- In an open letter, former Starbucks CEO Howard Schultz slammed politicians on the left for “forcing” Amazon to end its planned New York City expansion.
- “Far-left activists succeeded in forcing Amazon to abandon plans to create a second headquarters in the New York City area, which would have brought 25,000 jobs and injected billions of dollars into the local economy,” Schultz wrote.
- Many New York politicians and local activists pushed back on Amazon’s plans to open part of its second headquarters in Long Island City, Queens, citing concerns that HQ2 could increase homelessness rates, send rents skyrocketing, paralyse public transportation, and create other problems for residents.
The former Starbucks CEO Howard Schultz is bashing “far-left activists” for “forcing” Amazon’s decision to ditch New York City as the site of its second headquarters.
On Tuesday, Schultz released a letter saying he planned to continue to explore running for president as a centrist independent. In the letter, he said “the far right and the far left are holding our government hostage by engaging in revenge politics and preventing sensible solutions to big challenges.”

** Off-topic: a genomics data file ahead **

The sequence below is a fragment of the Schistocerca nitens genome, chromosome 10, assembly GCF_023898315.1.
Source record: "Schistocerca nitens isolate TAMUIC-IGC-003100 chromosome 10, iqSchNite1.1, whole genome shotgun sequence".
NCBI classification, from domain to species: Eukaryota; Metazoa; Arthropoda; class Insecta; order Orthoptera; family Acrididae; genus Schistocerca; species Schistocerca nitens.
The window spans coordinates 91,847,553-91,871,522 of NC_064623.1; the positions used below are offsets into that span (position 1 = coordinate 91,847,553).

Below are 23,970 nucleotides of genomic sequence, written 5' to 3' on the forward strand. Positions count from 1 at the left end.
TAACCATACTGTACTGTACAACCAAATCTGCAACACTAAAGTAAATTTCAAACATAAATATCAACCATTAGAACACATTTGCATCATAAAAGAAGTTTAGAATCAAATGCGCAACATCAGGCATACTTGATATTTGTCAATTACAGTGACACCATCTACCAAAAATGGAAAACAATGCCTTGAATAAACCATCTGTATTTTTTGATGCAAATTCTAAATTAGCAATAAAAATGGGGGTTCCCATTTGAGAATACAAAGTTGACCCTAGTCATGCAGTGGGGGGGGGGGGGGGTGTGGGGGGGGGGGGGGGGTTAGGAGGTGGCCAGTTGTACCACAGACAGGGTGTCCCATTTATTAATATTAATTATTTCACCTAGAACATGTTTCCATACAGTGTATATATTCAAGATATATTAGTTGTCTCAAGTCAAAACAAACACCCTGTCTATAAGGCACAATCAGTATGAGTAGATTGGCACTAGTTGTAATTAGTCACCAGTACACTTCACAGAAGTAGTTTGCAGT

Schultz wrote that the past week had brought “two more stark examples” of this phenomenon. On the right, he said President Donald Trump “recklessly declared a national emergency so he can raid the budget for our military to start construction on his foolish and unnecessary border wall.”
He continued: “Meanwhile, far-left activists succeeded in forcing Amazon to abandon plans to create a second headquarters in the New York City area, which would have brought 25,000 jobs and injected billions of dollars into the local economy. Where has common sense gone?”
Last week, Amazon announced it would not move forward with plans to build a headquarters in the Long Island City neighbourhood of Queens.
Amazon said it made the decision because “a number of state and local politicians have made it clear that they oppose our presence and will not work with us to build the type of relationships that are required to go forward with the project.”
Amazon’s plans raised concerns that the second headquarters could increase homelessness rates, send rents skyrocketing, paralyse public transportation, and create other problems for residents. As a result, many New York politicians and local activists spoke out against Amazon’s HQ2 plans over the past few months.
“Amazon is a billion-dollar company,” Rep. Alexandria Ocasio-Cortez, who represents parts of Queens and the Bronx, tweeted in November. “The idea that it will receive hundreds of millions of dollars in tax breaks at a time when our subway is crumbling and our communities need MORE investment, not less, is extremely concerning to residents here.”
“Offering massive corporate welfare from scarce public resources to one of the wealthiest corporations in the world at a time of great need in our state is just wrong,” the City Council member Jimmy Van Bramer and state Sen. Michael Gianaris, each of whom represents Long Island City, said in a scathing joint statement.
“We were not elected to serve as Amazon drones,” they added.
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